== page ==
Long COVID discussion

This became a topic in the spring of 2020 as people who recovered from the acute COVID infection found that they had a variable array of symptoms that lingered. Just what the hell it all means has been up for debate and sometimes flat-out denied.

This is a really long collective study on changes in the immune system in COVID survivors. There are limitations that the authors take care to mention (towards the end), true, but these are data taken from those who only had low-to-mid range COVID severity

https://www.nature.com/articles/s41590-021-01113-x

Immunological dysfunction persists for 8 months following initial mild-to-moderate SARS-CoV-2 infection

In summary, our data indicate an ongoing, sustained inflammatory response following even mild-to-moderate acute COVID-19, which is not found following prevalent coronavirus infection. The drivers of this activation require further investigation, but possibilities include persistence of antigen, autoimmunity driven by antigenic cross-reactivity or a reflection of damage repair. These observations describe an abnormal immune profile in patients with COVID-19 at extended time points after infection and provide clear support for the existence of a syndrome of LC.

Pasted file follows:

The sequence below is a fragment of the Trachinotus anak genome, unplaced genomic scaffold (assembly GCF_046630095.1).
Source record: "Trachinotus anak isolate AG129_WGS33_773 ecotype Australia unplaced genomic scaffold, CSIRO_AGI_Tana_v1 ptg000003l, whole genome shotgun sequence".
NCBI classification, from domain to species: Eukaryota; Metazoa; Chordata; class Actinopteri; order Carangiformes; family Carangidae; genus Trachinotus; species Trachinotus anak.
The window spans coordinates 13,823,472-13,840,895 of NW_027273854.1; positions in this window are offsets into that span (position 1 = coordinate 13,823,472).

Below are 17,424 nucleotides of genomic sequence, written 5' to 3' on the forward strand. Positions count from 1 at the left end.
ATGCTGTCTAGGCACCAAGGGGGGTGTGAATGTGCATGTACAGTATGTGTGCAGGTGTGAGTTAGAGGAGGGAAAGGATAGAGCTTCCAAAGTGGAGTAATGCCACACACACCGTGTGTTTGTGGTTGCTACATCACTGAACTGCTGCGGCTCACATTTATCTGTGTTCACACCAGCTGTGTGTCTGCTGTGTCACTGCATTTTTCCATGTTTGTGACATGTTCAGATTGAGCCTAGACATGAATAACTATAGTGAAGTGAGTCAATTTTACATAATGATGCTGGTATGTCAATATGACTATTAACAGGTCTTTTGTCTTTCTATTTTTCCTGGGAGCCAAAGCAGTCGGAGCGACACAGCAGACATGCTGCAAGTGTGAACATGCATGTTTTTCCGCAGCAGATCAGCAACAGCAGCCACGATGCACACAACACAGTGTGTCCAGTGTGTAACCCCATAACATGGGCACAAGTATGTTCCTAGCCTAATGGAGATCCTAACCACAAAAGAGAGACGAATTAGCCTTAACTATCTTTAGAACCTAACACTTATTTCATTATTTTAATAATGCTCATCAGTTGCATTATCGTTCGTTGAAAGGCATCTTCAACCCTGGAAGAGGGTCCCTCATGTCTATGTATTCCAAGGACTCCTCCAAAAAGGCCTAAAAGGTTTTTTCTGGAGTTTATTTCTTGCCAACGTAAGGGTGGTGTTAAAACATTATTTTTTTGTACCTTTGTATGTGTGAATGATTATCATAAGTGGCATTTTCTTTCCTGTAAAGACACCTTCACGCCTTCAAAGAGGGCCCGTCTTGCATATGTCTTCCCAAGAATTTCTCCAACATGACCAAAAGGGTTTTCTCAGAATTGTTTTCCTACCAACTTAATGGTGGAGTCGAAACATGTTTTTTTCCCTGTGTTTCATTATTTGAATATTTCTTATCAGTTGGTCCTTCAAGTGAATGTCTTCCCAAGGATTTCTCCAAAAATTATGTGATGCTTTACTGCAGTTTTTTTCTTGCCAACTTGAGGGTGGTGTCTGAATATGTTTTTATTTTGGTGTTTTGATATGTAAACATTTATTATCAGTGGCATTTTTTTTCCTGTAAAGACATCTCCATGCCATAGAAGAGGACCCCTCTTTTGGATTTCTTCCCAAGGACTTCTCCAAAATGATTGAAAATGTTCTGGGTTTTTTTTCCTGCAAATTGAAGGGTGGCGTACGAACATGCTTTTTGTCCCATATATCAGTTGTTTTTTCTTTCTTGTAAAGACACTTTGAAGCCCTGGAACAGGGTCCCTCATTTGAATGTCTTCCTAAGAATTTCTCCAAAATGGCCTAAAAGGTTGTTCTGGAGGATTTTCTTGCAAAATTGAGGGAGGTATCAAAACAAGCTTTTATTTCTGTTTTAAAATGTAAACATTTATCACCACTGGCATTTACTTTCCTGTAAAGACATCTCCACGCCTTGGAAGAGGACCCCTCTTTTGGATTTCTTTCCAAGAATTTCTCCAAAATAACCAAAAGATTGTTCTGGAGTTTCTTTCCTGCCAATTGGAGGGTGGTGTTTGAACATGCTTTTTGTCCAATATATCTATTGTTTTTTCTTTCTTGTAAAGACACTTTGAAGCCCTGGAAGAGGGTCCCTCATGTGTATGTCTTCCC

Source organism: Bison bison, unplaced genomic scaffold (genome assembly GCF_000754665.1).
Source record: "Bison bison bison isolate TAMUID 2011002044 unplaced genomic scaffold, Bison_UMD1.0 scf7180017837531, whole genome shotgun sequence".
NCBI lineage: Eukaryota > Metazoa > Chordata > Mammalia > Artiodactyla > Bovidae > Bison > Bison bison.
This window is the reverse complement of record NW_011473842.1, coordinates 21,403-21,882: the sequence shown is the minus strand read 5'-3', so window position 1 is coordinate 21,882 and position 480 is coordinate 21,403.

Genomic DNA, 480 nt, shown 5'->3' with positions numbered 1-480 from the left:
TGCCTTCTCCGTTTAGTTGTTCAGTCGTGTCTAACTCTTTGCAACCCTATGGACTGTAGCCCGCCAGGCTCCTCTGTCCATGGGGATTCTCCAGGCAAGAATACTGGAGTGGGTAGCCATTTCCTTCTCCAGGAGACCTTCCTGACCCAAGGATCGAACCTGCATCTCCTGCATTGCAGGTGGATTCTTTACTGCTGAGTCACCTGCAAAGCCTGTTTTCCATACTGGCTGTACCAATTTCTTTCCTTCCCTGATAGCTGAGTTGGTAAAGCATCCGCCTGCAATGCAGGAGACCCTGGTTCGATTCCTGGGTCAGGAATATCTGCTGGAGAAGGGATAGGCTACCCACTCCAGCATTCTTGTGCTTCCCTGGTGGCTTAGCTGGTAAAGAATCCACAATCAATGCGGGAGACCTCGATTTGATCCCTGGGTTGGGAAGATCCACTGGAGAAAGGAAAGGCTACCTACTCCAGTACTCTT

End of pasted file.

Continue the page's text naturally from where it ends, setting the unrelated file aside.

i have 'chronic' mono since about 2002, confirmed by blood tests. there is chronic lymes, post polio syndrome.....its not that usual for a virus to have long term...even life long effects.


Lyme disease can totally suck and its variability gives the sufferer that extra special quality of not being believed. Borellia can really suck, plus ticks are also vectors for **** like viruses and parasites.

Speaking of mono, a report in Scientific American today gives some detail on how the Epstein Barr virus has been implicated in multiple sclerosis. This is another example of how even though the majority of humans carry the EBV, only a small percentage suffer the more major consequences.

https://www.scientificamerican.com/article/epstein-barr-virus-found-to-trigger-multiple-sclerosis/

The EBV report kinda rhymes with what we're learning about COVID. Perhaps we'll be learning a lot more about it, enough even to merit a new DSM diagnosis, what with all the neurocognitive complications.

This COVID pandemic's constellation of long-term sequelae is a new problem that will develop in the midst of social media, where scientific & clinical expertise run up against misinformation and political agendas. It sounds a bit too precious and dramatic when I say it in my head before posting this reply but many people have died needlessly and many more will suffer because of the propagation of fraudulent voices - so I'm doing it anyway.


so far, no indication of MS...I never had a spinal tap though..even with all my complicated symptoms, they don't point to MS--at least not yet.

I am not so much concerned about catching acute covid, but I am worried I will be at very high risk for long covid because of my medical history




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